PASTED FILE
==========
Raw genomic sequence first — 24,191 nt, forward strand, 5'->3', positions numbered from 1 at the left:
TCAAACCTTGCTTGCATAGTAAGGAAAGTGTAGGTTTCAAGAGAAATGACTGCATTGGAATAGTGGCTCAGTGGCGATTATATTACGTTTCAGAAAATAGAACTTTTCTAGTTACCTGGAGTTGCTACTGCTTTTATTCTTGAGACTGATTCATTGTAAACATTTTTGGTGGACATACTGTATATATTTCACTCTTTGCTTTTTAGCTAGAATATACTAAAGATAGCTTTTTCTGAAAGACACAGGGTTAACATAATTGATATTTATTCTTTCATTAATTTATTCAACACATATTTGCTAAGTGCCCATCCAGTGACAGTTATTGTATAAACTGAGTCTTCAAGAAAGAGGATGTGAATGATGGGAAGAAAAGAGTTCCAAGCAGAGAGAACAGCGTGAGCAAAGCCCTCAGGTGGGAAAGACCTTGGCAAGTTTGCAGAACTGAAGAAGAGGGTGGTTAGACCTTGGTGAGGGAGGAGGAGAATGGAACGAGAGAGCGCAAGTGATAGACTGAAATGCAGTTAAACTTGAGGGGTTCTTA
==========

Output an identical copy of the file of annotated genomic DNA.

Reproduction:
Raw genomic sequence first — 24,191 nt, forward strand, 5'->3', positions numbered from 1 at the left:
TCAAACCTTGCTTGCATAGTAAGGAAAGTGTAGGTTTCAAGAGAAATGACTGCATTGGAATAGTGGCTCAGTGGCGATTATATTACGTTTCAGAAAATAGAACTTTTCTAGTTACCTGGAGTTGCTACTGCTTTTATTCTTGAGACTGATTCATTGTAAACATTTTTGGTGGACATACTGTATATATTTCACTCTTTGCTTTTTAGCTAGAATATACTAAAGATAGCTTTTTCTGAAAGACACAGGGTTAACATAATTGATATTTATTCTTTCATTAATTTATTCAACACATATTTGCTAAGTGCCCATCCAGTGACAGTTATTGTATAAACTGAGTCTTCAAGAAAGAGGATGTGAATGATGGGAAGAAAAGAGTTCCAAGCAGAGAGAACAGCGTGAGCAAAGCCCTCAGGTGGGAAAGACCTTGGCAAGTTTGCAGAACTGAAGAAGAGGGTGGTTAGACCTTGGTGAGGGAGGAGGAGAATGGAACGAGAGAGCGCAAGTGATAGACTGAAATGCAGTTAAACTTGAGGGGTTCTTA